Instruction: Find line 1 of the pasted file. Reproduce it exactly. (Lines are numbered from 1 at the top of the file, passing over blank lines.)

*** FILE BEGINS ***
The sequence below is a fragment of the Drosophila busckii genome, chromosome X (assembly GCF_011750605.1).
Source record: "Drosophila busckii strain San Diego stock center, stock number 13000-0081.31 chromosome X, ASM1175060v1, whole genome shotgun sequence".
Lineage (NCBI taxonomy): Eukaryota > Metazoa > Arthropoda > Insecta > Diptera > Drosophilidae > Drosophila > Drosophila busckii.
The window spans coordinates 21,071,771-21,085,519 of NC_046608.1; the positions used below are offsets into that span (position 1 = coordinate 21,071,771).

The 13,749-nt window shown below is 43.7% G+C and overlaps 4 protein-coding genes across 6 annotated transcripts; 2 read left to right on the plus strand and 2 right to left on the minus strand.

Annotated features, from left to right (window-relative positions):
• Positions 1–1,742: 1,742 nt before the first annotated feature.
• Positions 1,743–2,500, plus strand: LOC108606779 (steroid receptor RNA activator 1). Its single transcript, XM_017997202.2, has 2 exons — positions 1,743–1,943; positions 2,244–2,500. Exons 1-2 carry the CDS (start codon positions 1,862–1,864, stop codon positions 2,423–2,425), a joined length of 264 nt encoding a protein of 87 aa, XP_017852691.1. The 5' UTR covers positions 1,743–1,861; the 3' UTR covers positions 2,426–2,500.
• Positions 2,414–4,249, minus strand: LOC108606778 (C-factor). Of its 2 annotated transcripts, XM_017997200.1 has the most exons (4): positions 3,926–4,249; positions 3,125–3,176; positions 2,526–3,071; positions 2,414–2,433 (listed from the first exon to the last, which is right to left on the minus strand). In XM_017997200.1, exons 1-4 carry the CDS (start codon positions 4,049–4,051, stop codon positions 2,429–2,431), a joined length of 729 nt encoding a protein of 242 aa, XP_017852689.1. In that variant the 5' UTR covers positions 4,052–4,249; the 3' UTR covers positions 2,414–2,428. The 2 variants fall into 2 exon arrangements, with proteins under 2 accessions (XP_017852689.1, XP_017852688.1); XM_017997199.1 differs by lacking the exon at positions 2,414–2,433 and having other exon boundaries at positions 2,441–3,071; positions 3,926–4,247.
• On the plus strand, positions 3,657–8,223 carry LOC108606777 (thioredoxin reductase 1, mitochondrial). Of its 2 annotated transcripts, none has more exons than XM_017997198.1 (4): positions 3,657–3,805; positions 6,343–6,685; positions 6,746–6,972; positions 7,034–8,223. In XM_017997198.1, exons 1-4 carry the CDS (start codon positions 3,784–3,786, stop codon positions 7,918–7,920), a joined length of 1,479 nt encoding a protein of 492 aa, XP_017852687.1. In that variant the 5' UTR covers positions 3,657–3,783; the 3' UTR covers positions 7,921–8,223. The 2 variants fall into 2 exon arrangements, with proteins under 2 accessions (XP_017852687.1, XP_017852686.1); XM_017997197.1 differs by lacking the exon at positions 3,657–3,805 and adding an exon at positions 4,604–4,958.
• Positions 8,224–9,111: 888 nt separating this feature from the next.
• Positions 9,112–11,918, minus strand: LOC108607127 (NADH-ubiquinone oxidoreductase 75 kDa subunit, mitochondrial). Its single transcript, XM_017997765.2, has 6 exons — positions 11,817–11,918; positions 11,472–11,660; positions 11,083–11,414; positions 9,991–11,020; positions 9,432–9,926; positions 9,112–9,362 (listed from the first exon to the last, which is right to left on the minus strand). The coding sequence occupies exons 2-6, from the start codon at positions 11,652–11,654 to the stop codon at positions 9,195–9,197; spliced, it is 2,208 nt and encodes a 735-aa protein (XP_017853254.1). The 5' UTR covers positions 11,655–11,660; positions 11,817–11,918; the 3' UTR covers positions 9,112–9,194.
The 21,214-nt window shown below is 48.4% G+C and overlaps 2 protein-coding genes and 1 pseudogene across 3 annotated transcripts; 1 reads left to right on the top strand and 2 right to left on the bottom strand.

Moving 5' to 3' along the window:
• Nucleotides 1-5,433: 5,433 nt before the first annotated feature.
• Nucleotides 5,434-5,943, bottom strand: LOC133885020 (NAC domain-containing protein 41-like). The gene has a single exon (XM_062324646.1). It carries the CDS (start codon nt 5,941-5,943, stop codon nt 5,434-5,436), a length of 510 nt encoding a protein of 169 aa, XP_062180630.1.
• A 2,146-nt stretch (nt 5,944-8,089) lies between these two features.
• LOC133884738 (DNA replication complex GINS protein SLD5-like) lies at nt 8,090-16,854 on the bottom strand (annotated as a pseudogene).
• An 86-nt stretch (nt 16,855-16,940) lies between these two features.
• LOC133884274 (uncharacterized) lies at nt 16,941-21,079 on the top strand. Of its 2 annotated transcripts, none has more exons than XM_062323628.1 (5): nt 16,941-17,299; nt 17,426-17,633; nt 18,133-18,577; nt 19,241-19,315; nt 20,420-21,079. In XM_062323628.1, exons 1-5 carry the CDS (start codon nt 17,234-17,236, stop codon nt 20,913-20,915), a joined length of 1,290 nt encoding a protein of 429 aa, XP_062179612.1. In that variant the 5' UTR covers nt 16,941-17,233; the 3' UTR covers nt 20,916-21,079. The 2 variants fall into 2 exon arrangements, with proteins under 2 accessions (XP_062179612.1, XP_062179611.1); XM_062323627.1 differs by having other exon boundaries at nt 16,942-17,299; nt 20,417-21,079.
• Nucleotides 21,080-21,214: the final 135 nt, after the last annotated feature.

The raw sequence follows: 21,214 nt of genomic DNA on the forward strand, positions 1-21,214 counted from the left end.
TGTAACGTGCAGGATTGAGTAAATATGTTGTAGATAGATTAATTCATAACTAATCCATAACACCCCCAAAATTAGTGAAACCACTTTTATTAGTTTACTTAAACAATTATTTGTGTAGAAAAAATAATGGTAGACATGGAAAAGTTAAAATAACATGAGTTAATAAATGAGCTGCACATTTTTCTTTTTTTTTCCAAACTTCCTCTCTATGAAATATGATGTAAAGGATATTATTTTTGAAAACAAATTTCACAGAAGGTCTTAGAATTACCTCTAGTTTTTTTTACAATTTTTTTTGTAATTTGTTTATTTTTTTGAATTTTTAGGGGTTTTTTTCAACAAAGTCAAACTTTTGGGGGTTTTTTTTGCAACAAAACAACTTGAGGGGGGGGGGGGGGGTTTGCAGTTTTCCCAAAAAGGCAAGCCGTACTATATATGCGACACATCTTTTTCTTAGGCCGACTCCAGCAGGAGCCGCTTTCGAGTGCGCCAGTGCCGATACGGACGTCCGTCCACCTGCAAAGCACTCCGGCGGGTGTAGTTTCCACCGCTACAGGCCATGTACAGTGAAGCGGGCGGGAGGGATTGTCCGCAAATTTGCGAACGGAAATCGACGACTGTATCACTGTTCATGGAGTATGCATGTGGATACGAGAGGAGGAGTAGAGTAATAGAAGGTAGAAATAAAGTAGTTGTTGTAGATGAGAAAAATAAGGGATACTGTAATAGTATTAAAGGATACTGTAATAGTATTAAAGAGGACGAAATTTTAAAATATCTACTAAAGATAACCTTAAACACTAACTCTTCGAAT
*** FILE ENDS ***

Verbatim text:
The sequence below is a fragment of the Drosophila busckii genome, chromosome X (assembly GCF_011750605.1).